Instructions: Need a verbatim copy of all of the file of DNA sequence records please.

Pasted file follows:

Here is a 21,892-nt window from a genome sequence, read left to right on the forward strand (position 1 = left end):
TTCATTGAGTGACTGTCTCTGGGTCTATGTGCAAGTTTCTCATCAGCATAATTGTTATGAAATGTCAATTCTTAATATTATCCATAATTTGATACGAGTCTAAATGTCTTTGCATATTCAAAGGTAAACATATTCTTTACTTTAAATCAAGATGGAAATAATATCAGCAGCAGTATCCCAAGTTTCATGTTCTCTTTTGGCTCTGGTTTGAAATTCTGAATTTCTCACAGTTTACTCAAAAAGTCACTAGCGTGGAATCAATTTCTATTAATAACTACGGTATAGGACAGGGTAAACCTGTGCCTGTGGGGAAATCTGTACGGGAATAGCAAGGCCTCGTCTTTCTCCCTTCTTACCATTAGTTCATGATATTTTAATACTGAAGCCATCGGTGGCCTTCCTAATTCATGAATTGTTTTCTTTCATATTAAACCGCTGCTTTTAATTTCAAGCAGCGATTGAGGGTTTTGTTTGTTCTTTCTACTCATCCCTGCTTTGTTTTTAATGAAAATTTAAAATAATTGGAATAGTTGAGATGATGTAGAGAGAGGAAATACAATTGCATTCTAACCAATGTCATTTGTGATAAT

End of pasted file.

Here is a 21,892-nt window from a genome sequence, read left to right on the forward strand (position 1 = left end):
TTCATTGAGTGACTGTCTCTGGGTCTATGTGCAAGTTTCTCATCAGCATAATTGTTATGAAATGTCAATTCTTAATATTATCCATAATTTGATACGAGTCTAAATGTCTTTGCATATTCAAAGGTAAACATATTCTTTACTTTAAATCAAGATGGAAATAATATCAGCAGCAGTATCCCAAGTTTCATGTTCTCTTTTGGCTCTGGTTTGAAATTCTGAATTTCTCACAGTTTACTCAAAAAGTCACTAGCGTGGAATCAATTTCTATTAATAACTACGGTATAGGACAGGGTAAACCTGTGCCTGTGGGGAAATCTGTACGGGAATAGCAAGGCCTCGTCTTTCTCCCTTCTTACCATTAGTTCATGATATTTTAATACTGAAGCCATCGGTGGCCTTCCTAATTCATGAATTGTTTTCTTTCATATTAAACCGCTGCTTTTAATTTCAAGCAGCGATTGAGGGTTTTGTTTGTTCTTTCTACTCATCCCTGCTTTGTTTTTAATGAAAATTTAAAATAATTGGAATAGTTGAGATGATGTAGAGAGAGGAAATACAATTGCATTCTAACCAATGTCATTTGTGATAAT